Two news stories today that allow me to hope, just a little bit, that perhaps some sense is seeping into the Capitol. The first proclaims boldly that the suspect in the recent New Britain home invasion had “little rehab for sex offense”.
The ex-convict accused in this week’s fatal New Britain home invasion dropped out of a sex offender treatment program during a 10-year prison stint that involved seemingly little rehabilitation, according to prison and parole documents.
That’s actually inaccurate – he had to leave the program because he was transferred to another facility.
But Williams’ case is now raising questions about whether the state correctional system properly prepares an inmate for eventual release.
“Whenever we run into those situations that are so horrific, it raises the question if our correctional system is performing to the extent that it can,” said state Sen. John Kissel, R-Enfield, a member of the judiciary committee.
“I think we need to make a concerted effort to benchmark what that optimum program level should be in the Department of Correction, and then see how far away from that level we are,” Kissel said.
Very far, Senator, very far.
Yet there are some that still can’t tell front from down. DOC rep Brian Garnett’s statements remind me of the famed Iraqi minister of (dis)information:
In general, Garnett said, inmates, “can participate in as many programs as they want and refuse to participate in programs.”
“You can’t force an offender to take part in a program,” he said. “You can make them sit in the room, but if they’re not going to engage in participating in the program, all you’re doing is wasting a chair.”
“Can participate” here should be taken to mean “could participate if it weren’t for severe overcrowding and lack of room, facilities and spots in programs”.
Ooops. There’s no such thing as prison overcrowding. My bad.
State Rep. Michael Lawlor, D- East Haven, co-chairman of the judiciary committee, said the case points to the need for more rehabilitative services in prison, but also housing for sex offenders upon release from jail and prison because few want to take them.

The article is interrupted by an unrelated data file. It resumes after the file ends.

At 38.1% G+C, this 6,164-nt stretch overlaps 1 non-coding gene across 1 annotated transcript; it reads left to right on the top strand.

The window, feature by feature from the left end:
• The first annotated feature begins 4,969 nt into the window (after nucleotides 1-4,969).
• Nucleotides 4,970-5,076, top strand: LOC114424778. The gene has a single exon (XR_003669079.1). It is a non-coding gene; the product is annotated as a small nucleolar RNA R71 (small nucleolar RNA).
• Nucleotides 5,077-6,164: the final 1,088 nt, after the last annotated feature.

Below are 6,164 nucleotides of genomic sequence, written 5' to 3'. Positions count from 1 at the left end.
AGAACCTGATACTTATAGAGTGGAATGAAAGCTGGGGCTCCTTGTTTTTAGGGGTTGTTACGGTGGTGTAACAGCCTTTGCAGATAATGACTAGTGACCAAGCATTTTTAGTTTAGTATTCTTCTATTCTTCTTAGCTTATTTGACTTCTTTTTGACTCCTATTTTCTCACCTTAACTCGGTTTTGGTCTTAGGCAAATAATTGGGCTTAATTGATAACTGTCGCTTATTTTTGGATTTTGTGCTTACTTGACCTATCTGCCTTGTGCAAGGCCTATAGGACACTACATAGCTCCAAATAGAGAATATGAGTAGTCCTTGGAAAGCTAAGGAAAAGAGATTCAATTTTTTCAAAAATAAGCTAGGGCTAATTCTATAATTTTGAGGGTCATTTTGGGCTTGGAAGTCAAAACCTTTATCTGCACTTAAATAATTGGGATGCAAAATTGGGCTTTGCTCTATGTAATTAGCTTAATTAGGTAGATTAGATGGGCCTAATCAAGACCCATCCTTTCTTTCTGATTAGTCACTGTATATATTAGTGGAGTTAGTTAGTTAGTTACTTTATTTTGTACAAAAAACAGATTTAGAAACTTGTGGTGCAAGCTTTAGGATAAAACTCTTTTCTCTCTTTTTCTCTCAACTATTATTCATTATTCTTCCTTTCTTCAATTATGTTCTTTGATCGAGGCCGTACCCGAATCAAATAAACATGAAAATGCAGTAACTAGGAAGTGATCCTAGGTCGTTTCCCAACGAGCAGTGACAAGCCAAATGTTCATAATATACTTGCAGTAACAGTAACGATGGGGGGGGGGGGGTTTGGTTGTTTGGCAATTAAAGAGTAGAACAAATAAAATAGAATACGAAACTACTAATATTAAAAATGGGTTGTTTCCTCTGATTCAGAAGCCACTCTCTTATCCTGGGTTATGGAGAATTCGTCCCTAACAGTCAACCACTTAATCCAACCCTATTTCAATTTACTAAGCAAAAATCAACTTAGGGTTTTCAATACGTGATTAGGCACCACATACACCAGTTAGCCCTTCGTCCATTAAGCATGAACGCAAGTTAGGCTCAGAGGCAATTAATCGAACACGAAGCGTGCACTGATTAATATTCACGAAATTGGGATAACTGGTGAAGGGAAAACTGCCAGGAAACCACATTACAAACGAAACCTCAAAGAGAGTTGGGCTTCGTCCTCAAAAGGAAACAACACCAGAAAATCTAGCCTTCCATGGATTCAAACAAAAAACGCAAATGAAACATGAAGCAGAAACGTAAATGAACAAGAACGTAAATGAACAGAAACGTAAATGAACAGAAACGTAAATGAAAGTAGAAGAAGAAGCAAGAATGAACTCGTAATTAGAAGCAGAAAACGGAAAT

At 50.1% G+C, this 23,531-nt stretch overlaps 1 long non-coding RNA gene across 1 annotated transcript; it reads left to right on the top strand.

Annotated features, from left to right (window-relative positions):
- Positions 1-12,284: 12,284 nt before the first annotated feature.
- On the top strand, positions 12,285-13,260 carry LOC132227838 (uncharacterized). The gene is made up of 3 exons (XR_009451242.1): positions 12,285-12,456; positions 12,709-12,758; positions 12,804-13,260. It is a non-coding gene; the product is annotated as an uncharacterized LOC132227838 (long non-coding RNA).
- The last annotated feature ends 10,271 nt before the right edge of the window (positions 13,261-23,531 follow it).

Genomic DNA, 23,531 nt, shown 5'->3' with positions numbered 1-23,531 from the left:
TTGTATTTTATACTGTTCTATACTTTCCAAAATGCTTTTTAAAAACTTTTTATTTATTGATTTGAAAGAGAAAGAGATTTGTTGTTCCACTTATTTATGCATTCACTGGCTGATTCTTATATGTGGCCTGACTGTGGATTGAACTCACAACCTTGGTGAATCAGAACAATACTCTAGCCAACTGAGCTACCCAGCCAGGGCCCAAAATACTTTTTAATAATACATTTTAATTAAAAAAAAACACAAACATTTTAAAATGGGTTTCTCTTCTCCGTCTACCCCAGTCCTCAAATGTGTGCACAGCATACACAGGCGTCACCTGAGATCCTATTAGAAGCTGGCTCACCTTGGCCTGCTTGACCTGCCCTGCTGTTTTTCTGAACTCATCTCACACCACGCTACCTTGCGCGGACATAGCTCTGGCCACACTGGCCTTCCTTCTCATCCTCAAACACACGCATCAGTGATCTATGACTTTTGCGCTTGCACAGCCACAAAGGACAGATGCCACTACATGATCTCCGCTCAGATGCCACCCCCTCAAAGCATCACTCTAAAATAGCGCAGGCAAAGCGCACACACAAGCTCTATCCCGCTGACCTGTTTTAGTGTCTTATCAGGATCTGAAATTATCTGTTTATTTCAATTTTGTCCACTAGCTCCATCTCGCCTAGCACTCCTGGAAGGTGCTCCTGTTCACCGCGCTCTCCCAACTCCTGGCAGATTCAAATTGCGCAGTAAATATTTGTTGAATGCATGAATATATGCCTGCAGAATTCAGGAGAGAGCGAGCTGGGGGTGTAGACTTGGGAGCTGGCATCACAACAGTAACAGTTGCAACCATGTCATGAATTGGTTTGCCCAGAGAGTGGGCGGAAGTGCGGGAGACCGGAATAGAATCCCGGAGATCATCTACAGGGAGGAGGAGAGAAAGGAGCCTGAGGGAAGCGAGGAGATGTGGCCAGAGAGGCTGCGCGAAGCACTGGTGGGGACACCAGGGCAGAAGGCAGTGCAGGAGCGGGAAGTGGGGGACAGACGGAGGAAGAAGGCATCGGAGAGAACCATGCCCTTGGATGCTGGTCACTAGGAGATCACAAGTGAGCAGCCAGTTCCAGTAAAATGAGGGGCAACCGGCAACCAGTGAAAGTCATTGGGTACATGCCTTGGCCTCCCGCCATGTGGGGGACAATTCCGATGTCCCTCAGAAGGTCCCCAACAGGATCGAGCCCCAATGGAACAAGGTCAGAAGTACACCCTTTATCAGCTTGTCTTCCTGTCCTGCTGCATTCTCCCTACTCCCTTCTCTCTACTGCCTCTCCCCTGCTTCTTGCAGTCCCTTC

“They did not let him out early,” Lawlor said. “Now he finishes his sentence and he’s on probation.”
“What should you do?” Lawlor said. “You should have a place you can force him to go while he’s on probation. No such place exists. That is the problem.”
And no one wants these places in their towns.
The second story is about Gov. Rell’s top secret meeting with law enforcement yesterday (from which Dem legislators – who control the legislature – were excluded). After that meeting, there were no calls for three-strikes laws, but rather a call to streamline the persistent offender statutes and more funding for GPS monitoring.
“The current persistent felony offender law is like the tax code,” said [Chief State's Attorney Kevin] Kane, a longtime prosecutor who stood next to Rell at the afternoon press conference. “You’ve got to be a Philadelphia lawyer to understand it. … If I have a hard time reading it — the number of times I’ve read it — imagine how a judge feels when he’s reading it pretrial.”
Senate President Pro Tem Donald Williams, the highest-ranking senator, said “there’s no reason why we can’t work with the governor” on her request to increase funding for global positioning system, or GPS, monitoring to track convicted sex offenders with bracelets that could monitor their movements.
Williams also favors more money for re-entry programs for those released from prison and for more beds for sex offenders after their release.
“I would like to think we’re moving beyond the finger-pointing stage,” Williams, of Brooklyn, said. “My goal and hope is to move beyond the political rhetoric.”
Me too, Senator, me too…
To inject some lightheartedness into a serious discussion, here’s Amy Winehouse: